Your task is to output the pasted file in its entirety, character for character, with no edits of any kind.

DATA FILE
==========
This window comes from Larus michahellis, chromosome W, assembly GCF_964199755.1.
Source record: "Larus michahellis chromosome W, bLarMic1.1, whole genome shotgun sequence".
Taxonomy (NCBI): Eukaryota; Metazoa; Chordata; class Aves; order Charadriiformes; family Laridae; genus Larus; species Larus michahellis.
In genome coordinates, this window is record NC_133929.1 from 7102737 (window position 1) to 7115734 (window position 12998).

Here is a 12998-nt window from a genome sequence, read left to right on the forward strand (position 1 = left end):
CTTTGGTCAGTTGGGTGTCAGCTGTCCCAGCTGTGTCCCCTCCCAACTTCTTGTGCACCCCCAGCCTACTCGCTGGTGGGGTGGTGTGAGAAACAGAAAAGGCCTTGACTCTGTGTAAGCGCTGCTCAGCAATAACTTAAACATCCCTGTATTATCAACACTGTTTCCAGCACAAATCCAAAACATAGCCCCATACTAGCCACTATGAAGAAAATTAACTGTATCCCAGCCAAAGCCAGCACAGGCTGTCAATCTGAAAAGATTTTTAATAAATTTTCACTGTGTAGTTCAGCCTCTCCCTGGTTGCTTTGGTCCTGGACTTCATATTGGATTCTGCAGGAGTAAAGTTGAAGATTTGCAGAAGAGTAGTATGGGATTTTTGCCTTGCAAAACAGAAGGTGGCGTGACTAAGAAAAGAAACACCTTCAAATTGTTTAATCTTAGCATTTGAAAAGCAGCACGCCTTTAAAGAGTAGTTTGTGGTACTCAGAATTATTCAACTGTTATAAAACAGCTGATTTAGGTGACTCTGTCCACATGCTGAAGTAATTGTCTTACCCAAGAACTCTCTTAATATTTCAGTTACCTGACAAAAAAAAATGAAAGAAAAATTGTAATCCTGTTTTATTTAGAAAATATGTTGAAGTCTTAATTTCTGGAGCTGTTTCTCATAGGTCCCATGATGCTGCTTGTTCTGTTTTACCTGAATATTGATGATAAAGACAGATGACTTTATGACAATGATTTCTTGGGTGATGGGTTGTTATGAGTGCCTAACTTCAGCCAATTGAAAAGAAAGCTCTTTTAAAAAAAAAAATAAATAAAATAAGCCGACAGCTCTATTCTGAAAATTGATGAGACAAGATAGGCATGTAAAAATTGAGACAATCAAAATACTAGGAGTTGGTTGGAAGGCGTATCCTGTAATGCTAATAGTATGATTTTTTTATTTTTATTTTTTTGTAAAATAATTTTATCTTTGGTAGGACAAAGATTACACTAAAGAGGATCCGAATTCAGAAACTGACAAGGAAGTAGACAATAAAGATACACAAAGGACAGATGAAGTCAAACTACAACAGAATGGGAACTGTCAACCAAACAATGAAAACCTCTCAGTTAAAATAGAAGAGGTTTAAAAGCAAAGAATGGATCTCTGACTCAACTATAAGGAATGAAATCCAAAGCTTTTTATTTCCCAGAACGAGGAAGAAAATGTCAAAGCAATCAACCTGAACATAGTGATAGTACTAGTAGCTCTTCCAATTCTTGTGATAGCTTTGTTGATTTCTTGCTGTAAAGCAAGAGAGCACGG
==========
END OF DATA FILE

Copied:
This window comes from Larus michahellis, chromosome W, assembly GCF_964199755.1.
Source record: "Larus michahellis chromosome W, bLarMic1.1, whole genome shotgun sequence".
Taxonomy (NCBI): Eukaryota; Metazoa; Chordata; class Aves; order Charadriiformes; family Laridae; genus Larus; species Larus michahellis.
In genome coordinates, this window is record NC_133929.1 from 7102737 (window position 1) to 7115734 (window position 12998).

Here is a 12998-nt window from a genome sequence, read left to right on the forward strand (position 1 = left end):
CTTTGGTCAGTTGGGTGTCAGCTGTCCCAGCTGTGTCCCCTCCCAACTTCTTGTGCACCCCCAGCCTACTCGCTGGTGGGGTGGTGTGAGAAACAGAAAAGGCCTTGACTCTGTGTAAGCGCTGCTCAGCAATAACTTAAACATCCCTGTATTATCAACACTGTTTCCAGCACAAATCCAAAACATAGCCCCATACTAGCCACTATGAAGAAAATTAACTGTATCCCAGCCAAAGCCAGCACAGGCTGTCAATCTGAAAAGATTTTTAATAAATTTTCACTGTGTAGTTCAGCCTCTCCCTGGTTGCTTTGGTCCTGGACTTCATATTGGATTCTGCAGGAGTAAAGTTGAAGATTTGCAGAAGAGTAGTATGGGATTTTTGCCTTGCAAAACAGAAGGTGGCGTGACTAAGAAAAGAAACACCTTCAAATTGTTTAATCTTAGCATTTGAAAAGCAGCACGCCTTTAAAGAGTAGTTTGTGGTACTCAGAATTATTCAACTGTTATAAAACAGCTGATTTAGGTGACTCTGTCCACATGCTGAAGTAATTGTCTTACCCAAGAACTCTCTTAATATTTCAGTTACCTGACAAAAAAAAATGAAAGAAAAATTGTAATCCTGTTTTATTTAGAAAATATGTTGAAGTCTTAATTTCTGGAGCTGTTTCTCATAGGTCCCATGATGCTGCTTGTTCTGTTTTACCTGAATATTGATGATAAAGACAGATGACTTTATGACAATGATTTCTTGGGTGATGGGTTGTTATGAGTGCCTAACTTCAGCCAATTGAAAAGAAAGCTCTTTTAAAAAAAAAAATAAATAAAATAAGCCGACAGCTCTATTCTGAAAATTGATGAGACAAGATAGGCATGTAAAAATTGAGACAATCAAAATACTAGGAGTTGGTTGGAAGGCGTATCCTGTAATGCTAATAGTATGATTTTTTTATTTTTATTTTTTTGTAAAATAATTTTATCTTTGGTAGGACAAAGATTACACTAAAGAGGATCCGAATTCAGAAACTGACAAGGAAGTAGACAATAAAGATACACAAAGGACAGATGAAGTCAAACTACAACAGAATGGGAACTGTCAACCAAACAATGAAAACCTCTCAGTTAAAATAGAAGAGGTTTAAAAGCAAAGAATGGATCTCTGACTCAACTATAAGGAATGAAATCCAAAGCTTTTTATTTCCCAGAACGAGGAAGAAAATGTCAAAGCAATCAACCTGAACATAGTGATAGTACTAGTAGCTCTTCCAATTCTTGTGATAGCTTTGTTGATTTCTTGCTGTAAAGCAAGAGAGCACGG